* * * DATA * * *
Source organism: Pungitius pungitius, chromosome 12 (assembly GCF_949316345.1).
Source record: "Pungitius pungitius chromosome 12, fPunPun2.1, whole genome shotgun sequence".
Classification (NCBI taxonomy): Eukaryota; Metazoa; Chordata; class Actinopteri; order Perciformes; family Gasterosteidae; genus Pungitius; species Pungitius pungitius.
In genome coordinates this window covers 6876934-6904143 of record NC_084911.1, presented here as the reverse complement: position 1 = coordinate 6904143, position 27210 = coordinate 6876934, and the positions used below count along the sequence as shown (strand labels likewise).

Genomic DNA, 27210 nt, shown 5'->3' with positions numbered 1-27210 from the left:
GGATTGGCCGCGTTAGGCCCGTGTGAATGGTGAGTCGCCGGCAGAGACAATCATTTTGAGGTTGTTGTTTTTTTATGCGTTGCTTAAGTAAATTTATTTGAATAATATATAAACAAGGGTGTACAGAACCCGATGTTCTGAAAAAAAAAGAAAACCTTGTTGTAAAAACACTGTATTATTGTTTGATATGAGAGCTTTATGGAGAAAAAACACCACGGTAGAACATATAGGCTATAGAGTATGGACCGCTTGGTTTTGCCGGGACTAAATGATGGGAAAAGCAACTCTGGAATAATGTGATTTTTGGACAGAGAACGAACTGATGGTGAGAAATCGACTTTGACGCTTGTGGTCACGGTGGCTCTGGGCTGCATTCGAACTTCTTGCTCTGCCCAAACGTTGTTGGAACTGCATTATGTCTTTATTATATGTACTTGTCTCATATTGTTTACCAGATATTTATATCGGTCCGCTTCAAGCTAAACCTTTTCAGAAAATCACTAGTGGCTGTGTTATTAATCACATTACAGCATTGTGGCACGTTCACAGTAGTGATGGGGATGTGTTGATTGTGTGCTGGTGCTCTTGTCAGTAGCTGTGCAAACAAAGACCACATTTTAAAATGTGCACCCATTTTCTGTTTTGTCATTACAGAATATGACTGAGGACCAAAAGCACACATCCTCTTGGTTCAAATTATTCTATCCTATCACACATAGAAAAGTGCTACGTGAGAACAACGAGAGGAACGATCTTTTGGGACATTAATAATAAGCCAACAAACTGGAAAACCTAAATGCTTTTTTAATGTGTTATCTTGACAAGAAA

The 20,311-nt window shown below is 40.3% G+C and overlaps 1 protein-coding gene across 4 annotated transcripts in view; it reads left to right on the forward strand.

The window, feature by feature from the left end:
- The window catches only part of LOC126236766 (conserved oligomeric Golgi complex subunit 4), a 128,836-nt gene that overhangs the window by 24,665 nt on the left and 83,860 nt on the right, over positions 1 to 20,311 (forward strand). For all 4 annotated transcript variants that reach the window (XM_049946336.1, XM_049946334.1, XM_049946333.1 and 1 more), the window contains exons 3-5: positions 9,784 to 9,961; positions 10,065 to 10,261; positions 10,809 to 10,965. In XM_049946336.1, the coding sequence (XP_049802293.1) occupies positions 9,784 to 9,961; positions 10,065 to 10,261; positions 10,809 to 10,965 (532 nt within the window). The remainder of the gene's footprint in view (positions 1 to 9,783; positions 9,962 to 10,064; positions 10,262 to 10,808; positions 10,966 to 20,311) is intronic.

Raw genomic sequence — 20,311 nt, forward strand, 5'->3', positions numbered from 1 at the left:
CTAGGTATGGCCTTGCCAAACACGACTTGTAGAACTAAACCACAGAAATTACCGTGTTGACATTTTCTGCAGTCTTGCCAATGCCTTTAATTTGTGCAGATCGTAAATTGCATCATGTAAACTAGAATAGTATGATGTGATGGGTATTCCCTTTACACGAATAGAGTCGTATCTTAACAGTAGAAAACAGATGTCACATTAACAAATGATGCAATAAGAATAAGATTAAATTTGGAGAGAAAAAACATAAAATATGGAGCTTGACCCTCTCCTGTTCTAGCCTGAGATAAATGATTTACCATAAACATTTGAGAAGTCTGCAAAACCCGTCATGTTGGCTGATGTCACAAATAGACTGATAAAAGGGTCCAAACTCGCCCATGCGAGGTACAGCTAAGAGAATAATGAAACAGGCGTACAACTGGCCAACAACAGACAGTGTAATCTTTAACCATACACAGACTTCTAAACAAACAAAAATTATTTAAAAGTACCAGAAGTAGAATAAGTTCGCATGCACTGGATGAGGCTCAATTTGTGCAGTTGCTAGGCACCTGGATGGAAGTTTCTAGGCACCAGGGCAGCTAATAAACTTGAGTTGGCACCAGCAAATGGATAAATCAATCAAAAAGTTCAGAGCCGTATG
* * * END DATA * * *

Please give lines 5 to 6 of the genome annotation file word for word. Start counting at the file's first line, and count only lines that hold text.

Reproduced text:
Genomic DNA, 27210 nt, shown 5'->3' with positions numbered 1-27210 from the left:
GGATTGGCCGCGTTAGGCCCGTGTGAATGGTGAGTCGCCGGCAGAGACAATCATTTTGAGGTTGTTGTTTTTTTATGCGTTGCTTAAGTAAATTTATTTGAATAATATATAAACAAGGGTGTACAGAACCCGATGTTCTGAAAAAAAAAGAAAACCTTGTTGTAAAAACACTGTATTATTGTTTGATATGAGAGCTTTATGGAGAAAAAACACCACGGTAGAACATATAGGCTATAGAGTATGGACCGCTTGGTTTTGCCGGGACTAAATGATGGGAAAAGCAACTCTGGAATAATGTGATTTTTGGACAGAGAACGAACTGATGGTGAGAAATCGACTTTGACGCTTGTGGTCACGGTGGCTCTGGGCTGCATTCGAACTTCTTGCTCTGCCCAAACGTTGTTGGAACTGCATTATGTCTTTATTATATGTACTTGTCTCATATTGTTTACCAGATATTTATATCGGTCCGCTTCAAGCTAAACCTTTTCAGAAAATCACTAGTGGCTGTGTTATTAATCACATTACAGCATTGTGGCACGTTCACAGTAGTGATGGGGATGTGTTGATTGTGTGCTGGTGCTCTTGTCAGTAGCTGTGCAAACAAAGACCACATTTTAAAATGTGCACCCATTTTCTGTTTTGTCATTACAGAATATGACTGAGGACCAAAAGCACACATCCTCTTGGTTCAAATTATTCTATCCTATCACACATAGAAAAGTGCTACGTGAGAACAACGAGAGGAACGATCTTTTGGGACATTAATAATAAGCCAACAAACTGGAAAACCTAAATGCTTTTTTAATGTGTTATCTTGACAAGAAA